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The Holidays

Every Fall, the “High Holidays” in Judaism is upon us. Since I practice this religion, it is a time spent in synagogue, eating with family and following the traditions of the holiday. One of the most sacred holidays is Yom Kippur. During this holiday, those who are practicing fast for a twenty-four hour period. The reason you fast is to reflect on the sins you performed over the last year. You are not allowed to participate in work, and most of the day is spent praying in the synagogue. When the sun sets on the next day, you are to “break the fast” with a big meal.

There are a few exceptions to the “rule of fasting”

  1. The first exceptions are if you have a medical condition that requires you to eat.
  2. If you take medication or you are not medically fit to fast for a twenty-four hour period.

I do not fast because of my Crohn’s Disease

I take so much medication (nine oral pills and one injection); most of them requiring food to be taken with them. I try to not make a big deal about it, but I do tell people that not only did I fast for 24 hours in the past, but I also fasted for seven months!

When I first came out of my first surgery, the one to remove my whole large intestine, I had a high output. When I speak of output I am talking about the waste that would come out of my stoma and go into the ostomy bag. The doctors tried everything to slow the output. From narcotics to just liquid supplement’s, nothing worked. The hospital staff decided to suspend my diet completely. They put me on TPN, which is Total Parental Nutrition. I was fed through a PICC line in my arm. It was intravenous food. The seven months flew by but I dreamed about food every single day.

Services this year

I did attend services this year for the first time since I was diagnosed with Crohn’s. With help from my fiancé, I was able to go to synagogue to join our families during this holy holiday. I did not tell people I was not fasting, as that can be deemed as rude. They knew I was not fasting, so why tell them again? Since congregants have assigned seats, I was able to talk to a synagogue official to request an end seat. They were able to make accommodations for me so that I would be able to leave the service when needed without disrupting anybody in prayer.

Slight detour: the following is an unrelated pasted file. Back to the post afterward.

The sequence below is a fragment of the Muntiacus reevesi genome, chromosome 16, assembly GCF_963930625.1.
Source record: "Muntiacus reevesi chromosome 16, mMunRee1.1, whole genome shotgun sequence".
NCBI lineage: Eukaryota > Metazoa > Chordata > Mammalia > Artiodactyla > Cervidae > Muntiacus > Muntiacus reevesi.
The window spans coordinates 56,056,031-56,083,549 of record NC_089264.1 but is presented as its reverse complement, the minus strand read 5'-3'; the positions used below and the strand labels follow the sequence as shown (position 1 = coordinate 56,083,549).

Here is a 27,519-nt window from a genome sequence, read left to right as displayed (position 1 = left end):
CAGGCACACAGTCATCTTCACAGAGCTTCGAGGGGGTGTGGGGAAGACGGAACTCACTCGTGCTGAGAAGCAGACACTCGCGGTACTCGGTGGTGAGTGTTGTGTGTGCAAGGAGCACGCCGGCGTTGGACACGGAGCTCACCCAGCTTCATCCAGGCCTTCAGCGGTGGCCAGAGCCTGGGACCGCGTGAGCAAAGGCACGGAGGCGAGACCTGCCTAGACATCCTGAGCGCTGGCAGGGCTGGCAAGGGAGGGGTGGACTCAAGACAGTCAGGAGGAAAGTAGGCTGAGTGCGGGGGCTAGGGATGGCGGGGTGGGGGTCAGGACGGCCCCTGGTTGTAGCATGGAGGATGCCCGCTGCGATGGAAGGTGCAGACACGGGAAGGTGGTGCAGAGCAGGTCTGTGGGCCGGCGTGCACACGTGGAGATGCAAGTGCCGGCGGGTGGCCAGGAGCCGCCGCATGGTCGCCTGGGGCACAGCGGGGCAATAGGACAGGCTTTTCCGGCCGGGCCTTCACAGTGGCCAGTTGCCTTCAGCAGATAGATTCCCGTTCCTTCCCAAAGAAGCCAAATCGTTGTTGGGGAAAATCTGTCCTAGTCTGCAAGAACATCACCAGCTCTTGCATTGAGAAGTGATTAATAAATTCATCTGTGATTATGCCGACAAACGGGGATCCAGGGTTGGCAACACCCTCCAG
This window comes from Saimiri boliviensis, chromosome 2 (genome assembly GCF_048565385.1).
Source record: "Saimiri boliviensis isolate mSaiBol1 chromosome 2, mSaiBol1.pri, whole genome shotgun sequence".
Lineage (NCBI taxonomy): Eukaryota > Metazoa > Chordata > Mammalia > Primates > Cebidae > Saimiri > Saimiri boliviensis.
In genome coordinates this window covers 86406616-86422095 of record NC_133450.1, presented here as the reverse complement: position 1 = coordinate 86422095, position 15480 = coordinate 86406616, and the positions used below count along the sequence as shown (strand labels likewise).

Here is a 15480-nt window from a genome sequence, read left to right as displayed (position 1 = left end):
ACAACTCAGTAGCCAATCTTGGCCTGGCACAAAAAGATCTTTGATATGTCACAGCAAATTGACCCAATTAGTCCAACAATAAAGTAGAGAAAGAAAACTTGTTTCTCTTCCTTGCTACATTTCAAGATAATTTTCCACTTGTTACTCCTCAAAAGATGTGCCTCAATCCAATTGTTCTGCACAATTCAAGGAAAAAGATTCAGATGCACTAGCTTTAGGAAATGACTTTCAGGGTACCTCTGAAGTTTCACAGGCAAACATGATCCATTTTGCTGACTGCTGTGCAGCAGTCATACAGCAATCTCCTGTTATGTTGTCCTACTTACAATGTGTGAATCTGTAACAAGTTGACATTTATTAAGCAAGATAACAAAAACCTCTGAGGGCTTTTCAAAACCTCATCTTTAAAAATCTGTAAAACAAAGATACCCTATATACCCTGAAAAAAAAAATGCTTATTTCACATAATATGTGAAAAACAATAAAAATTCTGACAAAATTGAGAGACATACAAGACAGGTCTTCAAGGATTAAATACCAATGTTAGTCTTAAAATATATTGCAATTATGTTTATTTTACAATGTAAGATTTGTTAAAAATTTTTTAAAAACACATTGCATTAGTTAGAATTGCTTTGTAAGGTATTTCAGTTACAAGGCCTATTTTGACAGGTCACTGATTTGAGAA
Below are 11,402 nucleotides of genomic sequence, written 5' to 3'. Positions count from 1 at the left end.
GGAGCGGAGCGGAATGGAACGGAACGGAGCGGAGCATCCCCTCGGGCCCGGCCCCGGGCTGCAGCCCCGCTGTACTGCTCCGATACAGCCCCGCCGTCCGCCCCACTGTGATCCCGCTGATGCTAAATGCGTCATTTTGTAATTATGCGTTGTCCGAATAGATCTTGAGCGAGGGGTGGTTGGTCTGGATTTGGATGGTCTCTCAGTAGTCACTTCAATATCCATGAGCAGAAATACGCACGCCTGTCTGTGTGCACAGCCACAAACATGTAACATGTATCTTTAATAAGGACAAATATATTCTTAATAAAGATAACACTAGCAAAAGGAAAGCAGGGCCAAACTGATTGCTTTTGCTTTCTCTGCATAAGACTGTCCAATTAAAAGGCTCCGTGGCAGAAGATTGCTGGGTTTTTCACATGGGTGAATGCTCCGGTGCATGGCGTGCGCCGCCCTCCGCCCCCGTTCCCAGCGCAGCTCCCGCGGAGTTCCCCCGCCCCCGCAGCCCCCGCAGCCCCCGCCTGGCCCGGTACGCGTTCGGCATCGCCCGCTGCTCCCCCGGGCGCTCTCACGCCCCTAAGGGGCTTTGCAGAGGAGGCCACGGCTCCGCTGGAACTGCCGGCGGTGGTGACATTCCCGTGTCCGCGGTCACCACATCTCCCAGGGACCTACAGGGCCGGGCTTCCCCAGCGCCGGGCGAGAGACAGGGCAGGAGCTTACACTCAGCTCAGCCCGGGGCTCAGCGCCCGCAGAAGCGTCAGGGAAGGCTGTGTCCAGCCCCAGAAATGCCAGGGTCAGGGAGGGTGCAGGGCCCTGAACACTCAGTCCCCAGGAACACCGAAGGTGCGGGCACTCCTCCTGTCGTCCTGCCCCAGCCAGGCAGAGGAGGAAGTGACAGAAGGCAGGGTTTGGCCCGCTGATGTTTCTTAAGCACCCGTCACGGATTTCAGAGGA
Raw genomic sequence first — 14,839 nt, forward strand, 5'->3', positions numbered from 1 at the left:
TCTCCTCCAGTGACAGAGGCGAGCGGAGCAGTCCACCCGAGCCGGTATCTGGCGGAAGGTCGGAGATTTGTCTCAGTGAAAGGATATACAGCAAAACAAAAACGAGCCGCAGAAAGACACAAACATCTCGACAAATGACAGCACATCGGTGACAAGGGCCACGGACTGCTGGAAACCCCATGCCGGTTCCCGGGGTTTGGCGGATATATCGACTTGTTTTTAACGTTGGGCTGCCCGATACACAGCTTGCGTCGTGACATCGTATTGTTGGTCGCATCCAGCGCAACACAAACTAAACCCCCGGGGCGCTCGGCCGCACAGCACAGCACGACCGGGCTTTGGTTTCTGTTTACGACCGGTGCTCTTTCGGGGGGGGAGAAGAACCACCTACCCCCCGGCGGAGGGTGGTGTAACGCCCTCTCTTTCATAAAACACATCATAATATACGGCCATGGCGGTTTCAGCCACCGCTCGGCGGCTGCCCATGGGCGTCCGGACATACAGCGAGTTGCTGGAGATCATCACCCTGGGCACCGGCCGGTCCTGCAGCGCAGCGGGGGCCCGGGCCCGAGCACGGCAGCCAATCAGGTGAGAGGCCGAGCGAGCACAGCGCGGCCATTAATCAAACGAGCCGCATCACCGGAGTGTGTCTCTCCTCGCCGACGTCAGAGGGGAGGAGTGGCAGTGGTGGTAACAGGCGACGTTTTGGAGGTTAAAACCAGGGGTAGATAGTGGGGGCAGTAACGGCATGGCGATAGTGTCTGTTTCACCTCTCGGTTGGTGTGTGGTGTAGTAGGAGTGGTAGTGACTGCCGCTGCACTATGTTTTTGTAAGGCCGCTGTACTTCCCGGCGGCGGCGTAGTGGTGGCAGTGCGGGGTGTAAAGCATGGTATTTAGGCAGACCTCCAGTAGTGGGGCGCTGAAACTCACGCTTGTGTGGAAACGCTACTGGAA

I did bring my snacks to munch on throughout the day. When that happened I walked outside. The day really worked out. I was very happy that I was able to attend a very sacred service. It is all about accommodations and preplanning. As I look into the new year, I wish good health and health advances in our Crohn’s Disease research. Fasting for seven months was very challenging. I don’t wish that on anybody.

This article represents the opinions, thoughts, and experiences of the author; none of this content has been paid for by any advertiser. The team does not recommend or endorse any products or treatments discussed herein. Learn more about how we maintain editorial integrity here.


  • thedancingcrohnie moderator
    10 months ago

    You are so inspiring. Thank you for sharing this. I love that despite all of your hardships, you continue to move forward, live your life and you do so with a positive outlook. Just amazing.

    Wishing you the best.

    Always dancing,
    Elizabeth (team member)

  • Amanda Osowski moderator
    10 months ago


    Thanks so much for sharing this. I haven’t been able to fast on Yom Kippur for quite some time either and I really appreciated reading about your story.

    Amanda (team member)

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